Another player heats up generative AI race as China introduces interim laws

JD.com launches its large language model ChatRhino, which it says hits 100 billion parameters, amid new regulations in China to manage generative AI services.
Written by Eileen Yu, Senior Contributing Editor
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JD.com is heating up the artificial intelligence (AI) race in China with the release of its large language model, even as regulators move to introduce regulations to manage generative AI services. 

China's second-largest online shopping platform, JD.com, said its ChatRhino(or yanxi in Chinese) has been customized to support several verticals such as logistics, retail, healthcare, and finance. The large language model comprises 70% general data and 30% "native intelligent" supply chain data, said the e-commerce player, which has a logistics arm as well as a healthcare business unit.

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ChatRhino boasts a base of 100 billion parameters, up from the 10 billion-parameter benchmark clocked by its previous model Vega early last year. Vega had led the General Language Understanding Evaluation (GLUE) list, outpacing models from Microsoft and Facebook, said JD.com in a statement Thursday. 

GLUE measures and ranks natural language processing based on nine tasks, spanning a range of "dataset sizes, text genres, and degrees of difficulty." OpenAI's GPT-4 reportedly, though unconfirmed by the company, has more than 1 trillion parameters based on eight models. Its previous GPT-3 model has more than 175 billion parameters, while GPT-2 runs on 1.5 billion.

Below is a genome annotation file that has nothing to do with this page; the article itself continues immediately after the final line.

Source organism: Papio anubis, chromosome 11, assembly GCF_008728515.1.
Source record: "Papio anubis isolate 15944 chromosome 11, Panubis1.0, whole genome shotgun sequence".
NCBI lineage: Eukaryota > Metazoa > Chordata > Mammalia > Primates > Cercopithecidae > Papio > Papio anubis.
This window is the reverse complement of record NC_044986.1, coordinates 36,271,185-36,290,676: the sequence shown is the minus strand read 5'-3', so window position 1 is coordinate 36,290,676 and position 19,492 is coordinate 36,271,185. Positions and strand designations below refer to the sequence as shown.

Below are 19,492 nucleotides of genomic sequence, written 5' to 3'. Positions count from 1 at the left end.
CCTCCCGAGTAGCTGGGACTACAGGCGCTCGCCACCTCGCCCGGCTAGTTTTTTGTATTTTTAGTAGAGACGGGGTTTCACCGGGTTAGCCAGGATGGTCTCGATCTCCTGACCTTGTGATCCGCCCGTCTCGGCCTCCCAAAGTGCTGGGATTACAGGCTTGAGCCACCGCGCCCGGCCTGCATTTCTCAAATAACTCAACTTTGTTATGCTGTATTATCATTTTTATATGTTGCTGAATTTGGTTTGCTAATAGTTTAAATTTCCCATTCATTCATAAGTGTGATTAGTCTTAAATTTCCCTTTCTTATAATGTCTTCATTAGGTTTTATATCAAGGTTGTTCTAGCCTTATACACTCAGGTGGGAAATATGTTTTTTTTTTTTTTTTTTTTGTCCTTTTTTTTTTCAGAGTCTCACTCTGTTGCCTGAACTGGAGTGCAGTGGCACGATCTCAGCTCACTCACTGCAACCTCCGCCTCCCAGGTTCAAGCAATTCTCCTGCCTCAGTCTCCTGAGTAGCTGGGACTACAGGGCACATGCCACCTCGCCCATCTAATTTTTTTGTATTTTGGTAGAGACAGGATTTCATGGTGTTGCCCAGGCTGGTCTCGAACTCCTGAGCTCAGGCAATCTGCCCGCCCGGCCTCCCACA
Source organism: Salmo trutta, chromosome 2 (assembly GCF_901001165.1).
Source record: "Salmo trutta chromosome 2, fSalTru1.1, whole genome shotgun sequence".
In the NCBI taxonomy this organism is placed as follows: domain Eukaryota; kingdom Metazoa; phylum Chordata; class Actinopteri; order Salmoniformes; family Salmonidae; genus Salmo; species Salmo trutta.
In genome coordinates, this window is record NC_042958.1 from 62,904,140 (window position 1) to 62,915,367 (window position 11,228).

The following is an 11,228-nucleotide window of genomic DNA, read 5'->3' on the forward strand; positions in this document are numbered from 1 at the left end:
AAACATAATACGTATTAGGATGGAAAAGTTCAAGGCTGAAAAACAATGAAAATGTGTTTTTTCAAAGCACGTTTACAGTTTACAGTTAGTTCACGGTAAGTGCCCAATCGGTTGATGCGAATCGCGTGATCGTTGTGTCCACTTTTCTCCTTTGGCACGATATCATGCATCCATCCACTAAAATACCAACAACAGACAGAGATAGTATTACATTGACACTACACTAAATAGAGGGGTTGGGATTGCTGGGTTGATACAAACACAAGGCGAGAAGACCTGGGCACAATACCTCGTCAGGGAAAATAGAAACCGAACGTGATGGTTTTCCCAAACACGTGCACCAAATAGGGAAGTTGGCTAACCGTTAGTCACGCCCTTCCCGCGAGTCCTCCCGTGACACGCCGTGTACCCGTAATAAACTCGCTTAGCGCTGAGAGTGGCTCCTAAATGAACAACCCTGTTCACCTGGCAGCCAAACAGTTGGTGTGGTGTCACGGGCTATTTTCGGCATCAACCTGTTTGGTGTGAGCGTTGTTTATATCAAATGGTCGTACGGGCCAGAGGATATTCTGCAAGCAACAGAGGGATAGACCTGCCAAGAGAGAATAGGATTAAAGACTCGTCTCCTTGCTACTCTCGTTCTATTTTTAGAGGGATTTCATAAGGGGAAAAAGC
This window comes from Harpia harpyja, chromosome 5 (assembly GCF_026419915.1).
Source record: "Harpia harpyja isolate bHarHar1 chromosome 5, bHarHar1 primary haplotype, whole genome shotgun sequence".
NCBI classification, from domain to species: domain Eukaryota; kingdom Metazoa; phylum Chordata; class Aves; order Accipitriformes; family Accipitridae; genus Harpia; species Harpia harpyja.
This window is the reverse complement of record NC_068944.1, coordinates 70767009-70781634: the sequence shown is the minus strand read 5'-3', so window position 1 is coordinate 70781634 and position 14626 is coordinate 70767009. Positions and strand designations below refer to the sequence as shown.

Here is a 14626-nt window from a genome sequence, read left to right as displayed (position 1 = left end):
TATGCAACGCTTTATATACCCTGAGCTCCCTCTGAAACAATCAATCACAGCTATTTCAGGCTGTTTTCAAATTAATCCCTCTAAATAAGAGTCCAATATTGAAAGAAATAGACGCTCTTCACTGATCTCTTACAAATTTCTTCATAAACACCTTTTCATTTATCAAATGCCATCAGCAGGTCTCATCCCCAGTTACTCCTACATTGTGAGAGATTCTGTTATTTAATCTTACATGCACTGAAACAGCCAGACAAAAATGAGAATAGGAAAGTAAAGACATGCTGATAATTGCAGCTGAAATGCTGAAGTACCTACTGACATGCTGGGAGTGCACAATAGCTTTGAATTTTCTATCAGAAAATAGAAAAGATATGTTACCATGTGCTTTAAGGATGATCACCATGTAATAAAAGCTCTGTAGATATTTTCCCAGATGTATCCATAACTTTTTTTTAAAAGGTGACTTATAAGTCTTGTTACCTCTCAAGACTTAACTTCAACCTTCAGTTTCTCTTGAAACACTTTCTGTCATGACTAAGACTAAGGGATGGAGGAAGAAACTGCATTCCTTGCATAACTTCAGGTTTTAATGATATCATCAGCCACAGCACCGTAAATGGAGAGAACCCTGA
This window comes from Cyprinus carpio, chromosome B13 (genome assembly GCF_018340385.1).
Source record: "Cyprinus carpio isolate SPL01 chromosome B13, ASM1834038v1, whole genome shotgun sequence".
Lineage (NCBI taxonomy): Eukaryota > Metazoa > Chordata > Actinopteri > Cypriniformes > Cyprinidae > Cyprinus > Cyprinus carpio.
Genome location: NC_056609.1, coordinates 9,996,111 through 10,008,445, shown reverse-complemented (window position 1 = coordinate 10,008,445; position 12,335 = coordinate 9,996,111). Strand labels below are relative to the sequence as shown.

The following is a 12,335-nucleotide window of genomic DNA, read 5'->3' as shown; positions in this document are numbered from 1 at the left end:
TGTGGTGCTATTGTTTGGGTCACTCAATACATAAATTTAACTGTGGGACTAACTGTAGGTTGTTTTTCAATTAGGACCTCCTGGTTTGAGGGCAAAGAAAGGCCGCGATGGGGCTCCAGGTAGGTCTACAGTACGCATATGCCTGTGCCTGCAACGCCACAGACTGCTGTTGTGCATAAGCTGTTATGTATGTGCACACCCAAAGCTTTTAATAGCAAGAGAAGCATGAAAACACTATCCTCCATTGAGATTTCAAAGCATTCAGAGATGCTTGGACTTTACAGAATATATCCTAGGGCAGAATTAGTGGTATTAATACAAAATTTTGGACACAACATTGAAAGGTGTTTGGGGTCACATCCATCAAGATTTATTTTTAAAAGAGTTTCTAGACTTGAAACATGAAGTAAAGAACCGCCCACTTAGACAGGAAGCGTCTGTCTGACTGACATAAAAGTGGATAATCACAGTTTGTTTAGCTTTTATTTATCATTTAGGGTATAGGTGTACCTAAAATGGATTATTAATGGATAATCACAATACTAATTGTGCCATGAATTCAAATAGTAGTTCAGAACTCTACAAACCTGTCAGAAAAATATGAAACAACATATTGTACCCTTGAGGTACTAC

ChatRhino offers more than 100 training and inference optimization tools that JD.com says support domain-specific application development, letting clients more quickly build their own specialized models. The vendor claims a generative AI model for the healthcare industry, for instance, can be built in "minutes" with two algorithm engineers, compared to the traditional method that typically requires a week and at least 10 scientists. 

JD Health's own large language model, Jingyi Qianxun, is built on ChatRhino and has been trained on medical scenarios to automatically deploy services, including telemedicine, according to JD.com.  

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E-commerce merchants also can tap ChatRhino to create a range of visuals, marketing posters, and product images, from one product image. The AI model can cut production cost for each visual asset by 90%, reducing the time needed to complete the task from a week to half a day, JD.com said. 

Interim laws to guide generative AI rollouts

The launch of ChatRhino comes the same week China introduced interim regulations to manage generative AI services in the country

To kick in from Aug. 15, the new laws are necessary to ensure the healthy development of the technology and safeguard both national security and public interests, the Chinese government said. 

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In a joint statement issued by various agencies including Cyberspace Administration of China (CAC) and Ministry of Science and Technology, the government noted that while generative AI had created new economic and social development opportunities, it also brought along challenges such as fake news and data privacy and safety risks.